Matthew 26:6-13 / Mark 14:3-9 / John 12:1-8
Mary’s ointment was worth approximately a year’s salary. Yet she had no intention of slowly using it for herself. She breaks the container and pours the entire contents on our Lord, starting with His head, and ending up at His feet. By sacrificing the most precious thing she owns, she is pouring out her love on the Savior. This beautiful act blesses everyone with the sweet smell of the perfume filling the house.
But the sweet smell was a stink in the nostrils of the ignorant. In rebuking Mary they are also rebuking Jesus. If this is truly a “waste,” then Jesus must not be worth the value of the perfume. If anointing Jesus is unnecessary, He should make her stop. However, extravagance to and from a king was expected and praised (2 Chronicles 9:1-22 / Esther 2:12). The gift which Mary lavishes upon our Lord is extravagant for her worth, but not for His.
We see that it was Judas who incited the disciples. They didn’t really understand Jesus yet and so they didn’t understand Judas yet either. Judas appeals to the pious notions of his peers in a way that masked his own greed. For Mary to pour the perfume out meant that part of what might be his was “wasted” on Jesus. This puts the whole picture of who Judas was into place. He wanted to get what he could for his own little kingdom.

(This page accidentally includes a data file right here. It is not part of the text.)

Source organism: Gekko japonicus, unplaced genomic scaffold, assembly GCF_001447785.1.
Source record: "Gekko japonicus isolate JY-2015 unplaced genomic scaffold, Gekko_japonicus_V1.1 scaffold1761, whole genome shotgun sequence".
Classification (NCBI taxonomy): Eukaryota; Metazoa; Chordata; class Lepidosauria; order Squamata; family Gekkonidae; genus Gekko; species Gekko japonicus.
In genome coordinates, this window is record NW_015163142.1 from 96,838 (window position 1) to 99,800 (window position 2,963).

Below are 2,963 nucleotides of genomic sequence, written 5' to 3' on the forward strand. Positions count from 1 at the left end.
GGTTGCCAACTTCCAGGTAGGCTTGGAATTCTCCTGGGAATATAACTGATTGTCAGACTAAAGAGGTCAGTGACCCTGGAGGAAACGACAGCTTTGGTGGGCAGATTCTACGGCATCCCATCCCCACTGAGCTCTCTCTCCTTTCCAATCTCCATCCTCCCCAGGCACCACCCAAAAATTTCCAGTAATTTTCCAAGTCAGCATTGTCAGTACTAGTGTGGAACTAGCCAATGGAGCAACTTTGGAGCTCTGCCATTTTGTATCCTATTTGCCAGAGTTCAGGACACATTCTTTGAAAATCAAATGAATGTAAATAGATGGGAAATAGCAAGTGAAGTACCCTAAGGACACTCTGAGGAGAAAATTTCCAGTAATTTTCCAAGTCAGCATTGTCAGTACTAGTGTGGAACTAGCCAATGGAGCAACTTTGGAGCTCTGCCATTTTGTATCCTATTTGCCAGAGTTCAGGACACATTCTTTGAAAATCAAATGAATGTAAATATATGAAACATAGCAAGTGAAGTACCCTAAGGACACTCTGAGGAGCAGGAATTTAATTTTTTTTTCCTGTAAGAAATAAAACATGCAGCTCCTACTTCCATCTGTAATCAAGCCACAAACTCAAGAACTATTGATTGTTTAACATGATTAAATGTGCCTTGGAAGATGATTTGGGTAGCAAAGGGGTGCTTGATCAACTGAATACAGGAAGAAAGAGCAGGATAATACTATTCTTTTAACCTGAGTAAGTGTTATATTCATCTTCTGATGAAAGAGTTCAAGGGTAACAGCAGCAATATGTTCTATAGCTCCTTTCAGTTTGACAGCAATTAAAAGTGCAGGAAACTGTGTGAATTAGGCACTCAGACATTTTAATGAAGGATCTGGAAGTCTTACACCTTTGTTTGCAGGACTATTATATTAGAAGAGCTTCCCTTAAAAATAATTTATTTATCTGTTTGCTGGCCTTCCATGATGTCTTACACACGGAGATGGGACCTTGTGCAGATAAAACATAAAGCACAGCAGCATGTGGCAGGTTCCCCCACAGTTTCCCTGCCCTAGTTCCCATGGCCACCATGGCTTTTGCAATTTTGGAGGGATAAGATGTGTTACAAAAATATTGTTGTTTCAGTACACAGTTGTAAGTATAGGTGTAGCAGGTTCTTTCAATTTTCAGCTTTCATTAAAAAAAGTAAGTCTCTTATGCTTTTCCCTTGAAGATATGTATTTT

How awful it must have been for Mary to hear the scorn poured out on her after pouring her love out on Jesus. Of course, her Savior was her defender here as well. Her heart was right, and Jesus even gives her credit for something she might not have fully understood at the time. Consider this incident and the weight Christ places on it, later reinforcing it by example (John 13:1-15). Mary has a greater “sense” of what is about to happen than do the Lord’s disciples.
Unbelievers and apostates sometimes claim to be on a higher moral ground than the Bible. Jesus does not minimize caring for the poor. He simply points out that this was the opportunity Mary had to show her love as she desired. One of the implications of, “the poor you always have with you” is that we can’t pay everyone’s debt, only the extravagant love of Christ can do that.